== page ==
Following obiter comments in the recent Court of Appeal decision in JCAM Commercial Real Estate XV Limited v David Haulage Limited[1] practitioners must now review their stance on the use of a Notice of Intention to Appoint Administrators (“NoI”) where there is no qualifying floating charge holder (“QFCH”). This is a blow to the flexibility of the administration process as a rescue procedure.

The key issues in the case involved the successive use of NoI’s, and the Court of Appeal made clear that a NoI should only be issued where the proposed appointer has a settled intention to appoint an administrator(s).  It is not sufficient for there to be a conditional proposal to appoint (e.g. we will appoint if a CVA is not viable).  This provides useful guidance, but is (in my view) hardly unexpected.  While it didn’t happen in the JCAM case, I’ve heard stories of up to 10 successive NoI's being issued, which must on the face of it suggest an abuse of process on any analysis.

However, in JCAM, the lead Judge’s comments regarding the inability to issue a NoI where there is no QFCH are more notable.  While not central to the key issue the lead judgment clearing suggests that a NoI cannot be issued where there is no QFCH, which is concerning from a practical perspective.   Most practitioners will agree that NoI’s (when not abused) provide an invaluable and important breathing space for debtor companies to take stock and prepare to implement the intended administration in a sensible, orderly and effective manner.  

There has been an ongoing debate on this point between commentators for some time. There is an inherent tension between the wording of paras. 26-27 of Schedule B1[2] and the (now defunct[3]) old prescribed form as against the previous industry practice that a NoI can be issued even where there is no QFCH.  The recent rule changes did nothing to clarify that ambiguity.  In a recent case in the Birmingham District Registry involving our firm this very point came up for debate, and the Judge in that case took the view that a NoI could be used where there was no QFCH because it was designed to enable the company and proposed administrators a short period to prepare for the administration.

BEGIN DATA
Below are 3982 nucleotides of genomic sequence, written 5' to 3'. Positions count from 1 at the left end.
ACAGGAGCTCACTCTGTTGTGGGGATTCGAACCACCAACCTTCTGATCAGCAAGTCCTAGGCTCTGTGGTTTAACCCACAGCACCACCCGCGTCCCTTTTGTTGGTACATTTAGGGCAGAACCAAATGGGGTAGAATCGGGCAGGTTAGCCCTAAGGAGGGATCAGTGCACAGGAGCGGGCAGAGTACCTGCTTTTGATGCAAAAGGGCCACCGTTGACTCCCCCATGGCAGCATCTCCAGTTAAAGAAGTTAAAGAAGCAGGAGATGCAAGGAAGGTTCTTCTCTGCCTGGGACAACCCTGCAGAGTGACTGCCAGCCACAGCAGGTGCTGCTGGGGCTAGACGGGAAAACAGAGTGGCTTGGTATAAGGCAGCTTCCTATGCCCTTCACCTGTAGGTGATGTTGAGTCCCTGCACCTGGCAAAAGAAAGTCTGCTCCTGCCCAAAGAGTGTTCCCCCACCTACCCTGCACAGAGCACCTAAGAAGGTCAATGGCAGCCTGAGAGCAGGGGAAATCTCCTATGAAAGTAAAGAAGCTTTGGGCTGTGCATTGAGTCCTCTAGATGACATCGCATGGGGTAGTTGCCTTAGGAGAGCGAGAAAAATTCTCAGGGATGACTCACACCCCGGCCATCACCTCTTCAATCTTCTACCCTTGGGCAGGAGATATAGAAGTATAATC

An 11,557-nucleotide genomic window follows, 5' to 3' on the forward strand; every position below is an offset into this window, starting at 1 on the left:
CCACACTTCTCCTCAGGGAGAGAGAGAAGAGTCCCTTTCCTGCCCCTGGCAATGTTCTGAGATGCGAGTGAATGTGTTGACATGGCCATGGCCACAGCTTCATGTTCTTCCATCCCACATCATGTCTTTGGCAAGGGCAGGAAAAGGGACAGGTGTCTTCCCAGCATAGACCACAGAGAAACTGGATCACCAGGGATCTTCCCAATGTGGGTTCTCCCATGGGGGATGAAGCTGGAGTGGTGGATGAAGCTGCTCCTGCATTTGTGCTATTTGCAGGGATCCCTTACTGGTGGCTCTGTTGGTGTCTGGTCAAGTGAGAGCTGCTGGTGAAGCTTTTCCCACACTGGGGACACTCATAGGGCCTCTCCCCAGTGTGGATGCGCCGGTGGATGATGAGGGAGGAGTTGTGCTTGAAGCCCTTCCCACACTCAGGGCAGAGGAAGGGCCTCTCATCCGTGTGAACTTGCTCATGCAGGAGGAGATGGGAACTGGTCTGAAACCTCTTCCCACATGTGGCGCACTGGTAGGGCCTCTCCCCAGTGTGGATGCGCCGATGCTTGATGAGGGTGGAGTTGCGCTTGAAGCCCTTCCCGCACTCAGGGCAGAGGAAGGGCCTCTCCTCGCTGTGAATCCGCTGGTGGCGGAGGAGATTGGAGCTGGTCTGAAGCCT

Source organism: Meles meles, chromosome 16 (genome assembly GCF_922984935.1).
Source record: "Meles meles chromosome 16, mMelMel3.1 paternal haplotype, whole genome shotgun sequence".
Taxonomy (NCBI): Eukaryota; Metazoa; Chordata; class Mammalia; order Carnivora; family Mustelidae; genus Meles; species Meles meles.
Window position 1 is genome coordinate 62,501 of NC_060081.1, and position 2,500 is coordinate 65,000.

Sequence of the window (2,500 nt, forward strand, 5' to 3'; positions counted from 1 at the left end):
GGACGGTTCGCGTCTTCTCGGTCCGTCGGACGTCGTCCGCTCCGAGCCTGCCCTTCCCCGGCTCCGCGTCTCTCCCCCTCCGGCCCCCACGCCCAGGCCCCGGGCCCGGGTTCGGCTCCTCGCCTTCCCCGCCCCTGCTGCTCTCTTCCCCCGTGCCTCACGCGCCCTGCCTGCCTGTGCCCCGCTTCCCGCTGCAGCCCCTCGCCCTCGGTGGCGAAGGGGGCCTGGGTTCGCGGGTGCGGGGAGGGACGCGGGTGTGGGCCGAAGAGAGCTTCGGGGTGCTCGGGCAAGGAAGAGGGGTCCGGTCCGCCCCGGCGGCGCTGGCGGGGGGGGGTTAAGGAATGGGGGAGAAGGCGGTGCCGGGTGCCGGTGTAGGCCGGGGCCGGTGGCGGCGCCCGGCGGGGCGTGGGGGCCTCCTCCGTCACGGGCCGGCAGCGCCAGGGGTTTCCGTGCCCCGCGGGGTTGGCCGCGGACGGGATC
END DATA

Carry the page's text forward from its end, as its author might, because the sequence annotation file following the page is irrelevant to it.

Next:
The leading judgment of Lord Justice David Richard in JCAM clearly does not agree.  It specifically states:

It is thus apparent that the interim moratorium which arises in the case of a proposed appointment on an administrator…is directly linked to the existence of a qualifying floating charge or person entitled to appoint an administrative receiver, to whom notice of the proposed appointment must be given under paragraph 26.  If there is no qualifying floating charge and no person who may appoint an administrative receiver, no occasion arises for the giving of a notice of intention to appoint an administrator or to file a copy of any such notice with the court.  In those cases there is no moratorium prior to the appointment of the administrator by the company or its directors.”

It then goes on to re-iterate the point in more detail, when it comments that the purpose of the NoI is “limited and specific”, and that its purpose is to protect the company’s assets while a QFCH has the chance to consider whether to exercise their prior right of appointment or not. It goes on to conclude: “If there is no person to whom notice must be given under paragraph 26(1), there can be no interim moratorium“.   

While the above comments are arguably obiter (they are aside from the key issue in the case), they are nonetheless clear and it would be a brave person to ignore them as the law currently stands – particularly where they have been given by a highly respected pre-eminent Appeal Judge and agreed by the two others sitting with him.  Practitioners must therefore take serious heed of them and factor them into strategy when advising a company with no QFCH on their options (and whether an administration application may be preferable if an interim moratorium is required).  

In my view this is a blow to the flexibility of administration as a protection and rescue procedure if a company has no QFCH and creditors threatening action.  Interestingly the Judgment refers to the government’s consultation on a moratorium for companies in financial difficulty, but acknowledges that no firm proposals have been published as yet (and that the concept of an American style ‘debtor in possession’ moratorium was abandoned following consultation in 2009). Let’s hope that some sensible and practically helpful proposals come from this sooner rather than later.

In the meantime I suspect that various ‘work-arounds’ and alternatives will be created and implemented, leading to a possible plethora of further challenges by aggrieved creditors as the boundaries are tested further.